April 12th, 2010 by Marianne McCann
At long last, sexual ageplay is spelled out in the Second Life Terms of Service. More than this, it makes it crystal clear that there are distinct real-world consequences to be had for those who attempt to engage in such behavior.
In the early months of 2007, following a scathing report about sexual ageplay and the trading of real-life pedophilia in Second Life, Linden Lab decided it was in their best business interests to set policy regarding these activities.
But rather than make a bold public statement, their first action was to give owners of places catering to child avatars (both those who were involved with sexual activity with child avatars, and those who were not) a notecard telling them that they were possibly in violation of the terms of service and community standards, and could lose their assets as a result.
It was a short notecard, not much longer than that last sentence. No one knew for sure exactly what this meant Was this aimed at all child avatars, or those who were using them for decidedly non-childlike activities?
It took a bit of time and some outcry from Residents to get Linden Lab to even acknowledge that these notecards were real, and what they meant. That acknowledgement – and a later clarification – were posted to the Second Life blog. Yet even with the clarification, the wording was imprecise. Some claimed this was deliberate, providing a bit of “wiggle room” for Linden Lab to act on.
Maybe that was true, maybe not, but the language of these blog posts, coupled with the fact that these remained relegated to increasingly dusty blog entries, made it more and more difficult to find out what the rules were towards child avatars.
This cause a couple things:
1. Residents, fearing that they could lose everything by even allowing a child avatar near their land, decided to ban any avatar that even slightly resembled a child. This was usually based solely on height, which caused a lot of trouble for clearly adult avatars who were less than amazonian in height.
2. Child avatars, unsure of what the rues were, grew increasingly insular, and would often panic out of fear of rumors and perceived tightening of the rules.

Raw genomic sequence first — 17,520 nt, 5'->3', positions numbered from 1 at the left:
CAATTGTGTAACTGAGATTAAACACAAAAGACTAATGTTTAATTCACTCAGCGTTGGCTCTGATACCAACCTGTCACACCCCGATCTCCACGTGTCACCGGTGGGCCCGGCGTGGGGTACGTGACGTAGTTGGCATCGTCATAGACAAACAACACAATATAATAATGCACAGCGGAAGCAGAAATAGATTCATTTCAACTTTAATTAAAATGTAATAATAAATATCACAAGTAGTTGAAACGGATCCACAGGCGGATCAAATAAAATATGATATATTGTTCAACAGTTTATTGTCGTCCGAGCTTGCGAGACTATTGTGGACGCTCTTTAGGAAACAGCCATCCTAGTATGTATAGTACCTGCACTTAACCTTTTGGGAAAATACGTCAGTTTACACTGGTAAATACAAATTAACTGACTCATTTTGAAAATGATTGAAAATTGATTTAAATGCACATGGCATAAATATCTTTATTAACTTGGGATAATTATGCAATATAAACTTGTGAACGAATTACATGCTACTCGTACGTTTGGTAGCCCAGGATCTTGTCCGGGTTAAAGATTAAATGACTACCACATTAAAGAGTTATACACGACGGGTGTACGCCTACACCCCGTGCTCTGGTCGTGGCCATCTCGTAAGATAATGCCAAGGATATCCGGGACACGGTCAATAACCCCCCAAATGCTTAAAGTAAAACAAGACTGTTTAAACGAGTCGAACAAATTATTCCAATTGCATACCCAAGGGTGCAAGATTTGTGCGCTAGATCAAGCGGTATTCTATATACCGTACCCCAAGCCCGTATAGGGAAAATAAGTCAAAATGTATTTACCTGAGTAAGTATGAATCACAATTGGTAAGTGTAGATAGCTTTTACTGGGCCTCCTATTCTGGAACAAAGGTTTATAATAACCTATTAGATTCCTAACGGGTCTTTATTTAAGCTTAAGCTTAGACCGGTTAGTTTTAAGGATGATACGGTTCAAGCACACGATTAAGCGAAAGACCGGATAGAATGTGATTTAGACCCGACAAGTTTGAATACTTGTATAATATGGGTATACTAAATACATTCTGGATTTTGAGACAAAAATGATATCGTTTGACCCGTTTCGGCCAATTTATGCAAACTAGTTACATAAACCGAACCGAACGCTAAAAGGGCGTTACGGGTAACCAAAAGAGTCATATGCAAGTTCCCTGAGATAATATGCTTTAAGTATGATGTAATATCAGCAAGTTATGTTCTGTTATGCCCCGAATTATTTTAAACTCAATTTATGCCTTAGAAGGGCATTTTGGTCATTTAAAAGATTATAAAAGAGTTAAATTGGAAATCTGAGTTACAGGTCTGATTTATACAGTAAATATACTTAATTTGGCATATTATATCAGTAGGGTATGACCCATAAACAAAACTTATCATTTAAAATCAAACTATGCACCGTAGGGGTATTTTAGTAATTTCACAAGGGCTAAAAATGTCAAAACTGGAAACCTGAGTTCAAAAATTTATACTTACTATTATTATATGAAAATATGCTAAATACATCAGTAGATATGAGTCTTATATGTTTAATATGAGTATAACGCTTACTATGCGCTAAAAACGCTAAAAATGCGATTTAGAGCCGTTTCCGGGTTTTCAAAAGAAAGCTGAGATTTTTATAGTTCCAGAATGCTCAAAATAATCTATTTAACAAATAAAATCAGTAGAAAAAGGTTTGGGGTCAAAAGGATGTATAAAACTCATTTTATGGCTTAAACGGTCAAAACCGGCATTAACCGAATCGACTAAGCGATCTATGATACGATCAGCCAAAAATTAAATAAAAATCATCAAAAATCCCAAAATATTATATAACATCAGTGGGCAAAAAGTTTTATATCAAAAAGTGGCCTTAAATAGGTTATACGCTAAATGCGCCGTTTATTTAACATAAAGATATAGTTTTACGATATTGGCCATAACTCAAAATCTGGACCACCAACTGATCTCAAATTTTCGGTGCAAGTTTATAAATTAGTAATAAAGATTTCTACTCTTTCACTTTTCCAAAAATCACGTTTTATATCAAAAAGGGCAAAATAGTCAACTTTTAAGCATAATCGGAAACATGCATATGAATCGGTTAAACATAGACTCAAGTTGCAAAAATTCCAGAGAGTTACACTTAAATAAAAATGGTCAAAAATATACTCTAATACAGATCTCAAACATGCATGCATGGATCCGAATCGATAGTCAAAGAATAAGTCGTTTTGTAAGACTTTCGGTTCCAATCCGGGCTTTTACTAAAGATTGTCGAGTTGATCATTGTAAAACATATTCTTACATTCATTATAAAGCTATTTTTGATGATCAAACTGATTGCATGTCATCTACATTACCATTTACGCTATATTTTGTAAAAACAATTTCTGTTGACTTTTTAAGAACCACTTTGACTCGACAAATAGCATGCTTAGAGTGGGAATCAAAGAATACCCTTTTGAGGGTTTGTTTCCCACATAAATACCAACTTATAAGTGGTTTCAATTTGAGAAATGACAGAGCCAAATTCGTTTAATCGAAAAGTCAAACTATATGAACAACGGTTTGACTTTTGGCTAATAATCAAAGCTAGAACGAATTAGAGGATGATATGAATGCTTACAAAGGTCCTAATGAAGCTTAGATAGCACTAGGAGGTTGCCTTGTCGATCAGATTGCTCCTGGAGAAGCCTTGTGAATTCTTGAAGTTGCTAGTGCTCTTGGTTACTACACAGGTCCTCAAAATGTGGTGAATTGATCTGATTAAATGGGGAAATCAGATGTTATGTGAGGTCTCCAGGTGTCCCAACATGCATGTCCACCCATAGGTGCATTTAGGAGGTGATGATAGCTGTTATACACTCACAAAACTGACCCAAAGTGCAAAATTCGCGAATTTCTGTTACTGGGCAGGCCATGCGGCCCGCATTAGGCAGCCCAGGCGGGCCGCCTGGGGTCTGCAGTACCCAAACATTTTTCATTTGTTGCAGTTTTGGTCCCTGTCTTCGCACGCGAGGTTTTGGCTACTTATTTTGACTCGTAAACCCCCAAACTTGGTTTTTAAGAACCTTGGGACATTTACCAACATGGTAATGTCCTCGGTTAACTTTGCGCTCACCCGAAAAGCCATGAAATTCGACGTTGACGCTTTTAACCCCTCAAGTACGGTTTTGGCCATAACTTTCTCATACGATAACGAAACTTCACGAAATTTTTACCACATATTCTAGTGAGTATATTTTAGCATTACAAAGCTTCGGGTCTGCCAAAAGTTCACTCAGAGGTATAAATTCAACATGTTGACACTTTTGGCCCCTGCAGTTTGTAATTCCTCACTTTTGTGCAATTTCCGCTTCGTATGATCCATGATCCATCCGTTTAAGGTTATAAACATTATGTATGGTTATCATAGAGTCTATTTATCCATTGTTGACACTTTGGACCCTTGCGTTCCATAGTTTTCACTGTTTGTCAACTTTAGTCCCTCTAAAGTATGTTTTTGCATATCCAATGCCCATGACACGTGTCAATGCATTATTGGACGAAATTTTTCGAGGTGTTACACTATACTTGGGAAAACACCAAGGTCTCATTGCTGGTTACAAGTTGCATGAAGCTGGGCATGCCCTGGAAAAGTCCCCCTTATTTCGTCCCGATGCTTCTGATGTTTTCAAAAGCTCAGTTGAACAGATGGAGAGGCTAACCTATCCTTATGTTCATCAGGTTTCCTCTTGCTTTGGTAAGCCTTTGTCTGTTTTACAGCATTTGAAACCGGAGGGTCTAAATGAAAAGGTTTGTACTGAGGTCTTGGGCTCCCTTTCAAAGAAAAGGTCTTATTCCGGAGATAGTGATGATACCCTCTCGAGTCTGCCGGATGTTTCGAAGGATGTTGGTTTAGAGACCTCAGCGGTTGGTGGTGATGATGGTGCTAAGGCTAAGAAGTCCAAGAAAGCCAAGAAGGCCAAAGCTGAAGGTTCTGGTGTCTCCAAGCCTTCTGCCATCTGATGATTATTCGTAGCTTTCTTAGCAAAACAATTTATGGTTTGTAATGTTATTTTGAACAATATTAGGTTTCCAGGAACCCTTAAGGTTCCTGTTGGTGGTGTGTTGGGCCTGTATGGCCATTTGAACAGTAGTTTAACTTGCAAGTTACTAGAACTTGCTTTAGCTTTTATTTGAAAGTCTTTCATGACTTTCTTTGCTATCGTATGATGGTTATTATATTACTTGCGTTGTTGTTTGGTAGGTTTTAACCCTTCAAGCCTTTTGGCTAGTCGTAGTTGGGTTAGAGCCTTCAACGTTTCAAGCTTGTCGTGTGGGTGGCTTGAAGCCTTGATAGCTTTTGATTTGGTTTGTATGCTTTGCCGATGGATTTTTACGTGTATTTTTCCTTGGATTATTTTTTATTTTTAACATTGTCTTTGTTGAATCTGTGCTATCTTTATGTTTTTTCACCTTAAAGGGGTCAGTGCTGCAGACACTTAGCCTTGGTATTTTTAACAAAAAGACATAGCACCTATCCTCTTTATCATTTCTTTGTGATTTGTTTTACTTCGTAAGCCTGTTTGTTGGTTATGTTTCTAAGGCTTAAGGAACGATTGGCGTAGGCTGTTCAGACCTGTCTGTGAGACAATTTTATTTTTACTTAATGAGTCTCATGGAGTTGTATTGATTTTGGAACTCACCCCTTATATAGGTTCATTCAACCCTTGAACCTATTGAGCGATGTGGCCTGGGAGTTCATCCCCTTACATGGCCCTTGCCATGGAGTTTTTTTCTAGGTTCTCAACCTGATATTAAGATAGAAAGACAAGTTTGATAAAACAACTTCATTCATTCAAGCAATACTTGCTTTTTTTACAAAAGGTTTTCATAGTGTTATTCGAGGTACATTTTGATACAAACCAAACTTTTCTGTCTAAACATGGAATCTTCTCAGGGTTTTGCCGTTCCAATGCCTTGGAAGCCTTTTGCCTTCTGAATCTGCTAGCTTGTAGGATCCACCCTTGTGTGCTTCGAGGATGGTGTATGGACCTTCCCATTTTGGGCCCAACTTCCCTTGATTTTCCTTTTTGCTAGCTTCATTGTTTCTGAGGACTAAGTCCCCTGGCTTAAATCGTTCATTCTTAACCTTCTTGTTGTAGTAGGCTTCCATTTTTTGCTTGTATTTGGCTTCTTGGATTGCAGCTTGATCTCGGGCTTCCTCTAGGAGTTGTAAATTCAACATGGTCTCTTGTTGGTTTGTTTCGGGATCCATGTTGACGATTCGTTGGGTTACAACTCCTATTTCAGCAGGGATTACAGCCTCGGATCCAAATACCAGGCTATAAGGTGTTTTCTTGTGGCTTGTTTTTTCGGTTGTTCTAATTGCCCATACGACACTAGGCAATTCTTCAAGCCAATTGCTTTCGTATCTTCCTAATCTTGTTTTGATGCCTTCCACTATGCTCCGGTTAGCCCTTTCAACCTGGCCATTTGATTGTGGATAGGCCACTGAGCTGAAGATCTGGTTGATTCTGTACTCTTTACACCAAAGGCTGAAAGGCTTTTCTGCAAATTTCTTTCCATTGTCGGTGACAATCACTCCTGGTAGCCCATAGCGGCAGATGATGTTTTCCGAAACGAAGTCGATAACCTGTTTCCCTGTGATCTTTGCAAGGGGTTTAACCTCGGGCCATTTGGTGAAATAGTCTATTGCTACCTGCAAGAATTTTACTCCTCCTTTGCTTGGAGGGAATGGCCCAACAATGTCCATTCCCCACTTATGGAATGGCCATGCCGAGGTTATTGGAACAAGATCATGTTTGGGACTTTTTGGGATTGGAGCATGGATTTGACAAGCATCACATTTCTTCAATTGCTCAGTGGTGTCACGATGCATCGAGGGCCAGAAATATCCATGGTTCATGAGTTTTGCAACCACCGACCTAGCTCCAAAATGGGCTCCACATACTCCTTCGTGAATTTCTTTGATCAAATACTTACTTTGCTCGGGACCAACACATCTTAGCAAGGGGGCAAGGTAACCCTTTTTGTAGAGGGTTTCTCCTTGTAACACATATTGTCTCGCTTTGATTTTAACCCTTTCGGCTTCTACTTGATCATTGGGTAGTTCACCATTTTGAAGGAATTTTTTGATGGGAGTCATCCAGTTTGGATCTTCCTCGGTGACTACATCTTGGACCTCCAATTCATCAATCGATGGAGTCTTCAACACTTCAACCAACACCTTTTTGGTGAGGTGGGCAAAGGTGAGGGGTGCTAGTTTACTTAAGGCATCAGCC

3. Witch hunting formed as people assumed that all child avatars were real-life pedophiles and deviants. This is still an issue.
4. Real perverts and pedophiles would come into SL after hearing that there was sexual ageplay here and would not see any mention of rules against it in the terms of service, meaning that the kid avatars had to bear the burden of “educating” these sorts — if they bothered to do so after giving them a swift eject.
Finally, three years after that initial notecard, these rules are in the Terms of Service, and made very plain. To quote:
“You agree that you will not…. Post, display or transmit any material, object or text that encourages, represents, or facilitates sexual “age play,” i.e., using child-like avatars in a sexualized manner. This activity is grounds for immediate termination. You may review our full Age Play Policy here. You understand and agree that we may report any and all such incidents — and any and all of your corresponding personal information — to any authorities we deem appropriate, whether or not it in and of itself violates the law of your (or any) jurisdiction.”
While shorter, this is a vast improvement over the Clarification from the blog. It’s more concise and much clearer. Not only does it include mention of “Sexual Ageplay” – a language child avatars have wanted since 2007 — but it defines it and explains that you ma not only be in violation of the TOS, but they will report your actions to real-world authorities if they deem it appropriate.
It’s not to say it’s perfect: there is still some questions in the new clarification in the knowledge base, specifically with the first bullet points, where it seems to imply that real life images and avatars portrayals of child avatars (regardless of sexual or lewd acts) are disallowed.
That said, the language of the TOS itself, as well as within context of this clarification, make it pretty clear that no one is going to get in trouble for sharing holiday snaps of their grandkids at the Grand Canyon, or for making a child avatar inworld (presuming in both that there is no sexual or lewd activities involved).
Three years ago, I wrote then-LL Vice President Robin Linden for clarification. I cc’ed then-Liaison Chadrick Linden, the Linden who set out the infamous notecards. I also cc’ed the former Daniel Linden, author of the “Keeping Second Life Safe, Together” blog post that also touched upon the ageplay policies and other issues.
Now, today, my concerns of 2007 are right there in the Terms of Service, and those of us who opt to play child avatars in a non-sexual fashion in Second Life can, finally, see things spelled out. Thanks to those in LL’s legal department for finally putting those old blog posts to rest and putting Second Life policy where it belongs. It’s about time.